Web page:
Cooke was an audio-visual technician at King's University College, but started fixing pinball machines around 2008, for some extra cash.
"There's quite a collector community out there for these types of things," he said. "And so the phone started to ring and I started to go and do more and more house calls."
One of the rarest machines he's encountered is a Varkon, which he valued at about $10,000. Only 90 were made in the early 1980s by Williams Electronics.
He also once repaired an Addams Family pinball machine, which the owner's father had bought new around the time of the 1992 movie.
It's one of the most popular tables of all time, with over 20,000 units produced. But this machine was in excellent condition because it was always privately owned by one family, and never used by the public in an arcade. When Cooke told the owner how much collectors would love to get their hands on it, he said she was floored.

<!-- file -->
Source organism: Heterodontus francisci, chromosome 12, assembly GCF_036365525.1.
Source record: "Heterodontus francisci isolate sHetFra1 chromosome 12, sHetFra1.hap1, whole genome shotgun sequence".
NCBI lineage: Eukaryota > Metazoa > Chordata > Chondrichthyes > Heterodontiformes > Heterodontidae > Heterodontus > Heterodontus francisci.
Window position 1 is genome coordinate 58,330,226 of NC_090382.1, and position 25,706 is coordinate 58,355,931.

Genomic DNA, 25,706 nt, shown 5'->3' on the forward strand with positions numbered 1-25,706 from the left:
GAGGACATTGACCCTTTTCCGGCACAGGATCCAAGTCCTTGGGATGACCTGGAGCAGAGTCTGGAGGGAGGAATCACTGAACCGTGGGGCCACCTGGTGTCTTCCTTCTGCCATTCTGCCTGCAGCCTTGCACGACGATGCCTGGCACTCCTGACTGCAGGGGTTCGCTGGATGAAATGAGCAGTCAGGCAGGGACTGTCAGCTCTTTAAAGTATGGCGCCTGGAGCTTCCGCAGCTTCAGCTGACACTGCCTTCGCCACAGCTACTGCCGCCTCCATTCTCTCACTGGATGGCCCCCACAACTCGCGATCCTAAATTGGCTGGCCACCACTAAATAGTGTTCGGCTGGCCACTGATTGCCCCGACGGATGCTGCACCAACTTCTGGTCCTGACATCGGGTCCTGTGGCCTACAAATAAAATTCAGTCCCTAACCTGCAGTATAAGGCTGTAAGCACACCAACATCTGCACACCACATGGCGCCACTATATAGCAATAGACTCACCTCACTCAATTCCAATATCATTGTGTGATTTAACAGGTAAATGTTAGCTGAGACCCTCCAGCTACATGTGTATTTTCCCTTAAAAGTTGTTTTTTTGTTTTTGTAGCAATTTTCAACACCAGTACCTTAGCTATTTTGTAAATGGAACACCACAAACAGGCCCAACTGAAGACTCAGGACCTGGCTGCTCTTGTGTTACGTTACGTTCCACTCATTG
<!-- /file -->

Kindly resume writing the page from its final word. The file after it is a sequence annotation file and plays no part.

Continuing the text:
"I don't own anything collectible. I'm not a collector of things," she told him. "But my dad would be tickled pink to know that he made a good choice back then."
Spotting a gap in the market, he decided to turn a hobby he was passionate about into a full-time business.
"I found the idea of owning your own pinball machine fascinating, like that you could own something that was supposed to be in the arcade," he said.
He loves getting to repair these broken machines, "destined for the scrap heap," he said.
"To take something broken like that and make it work again ... it's a bit of a rush."
Audio produced by Alison Masemann.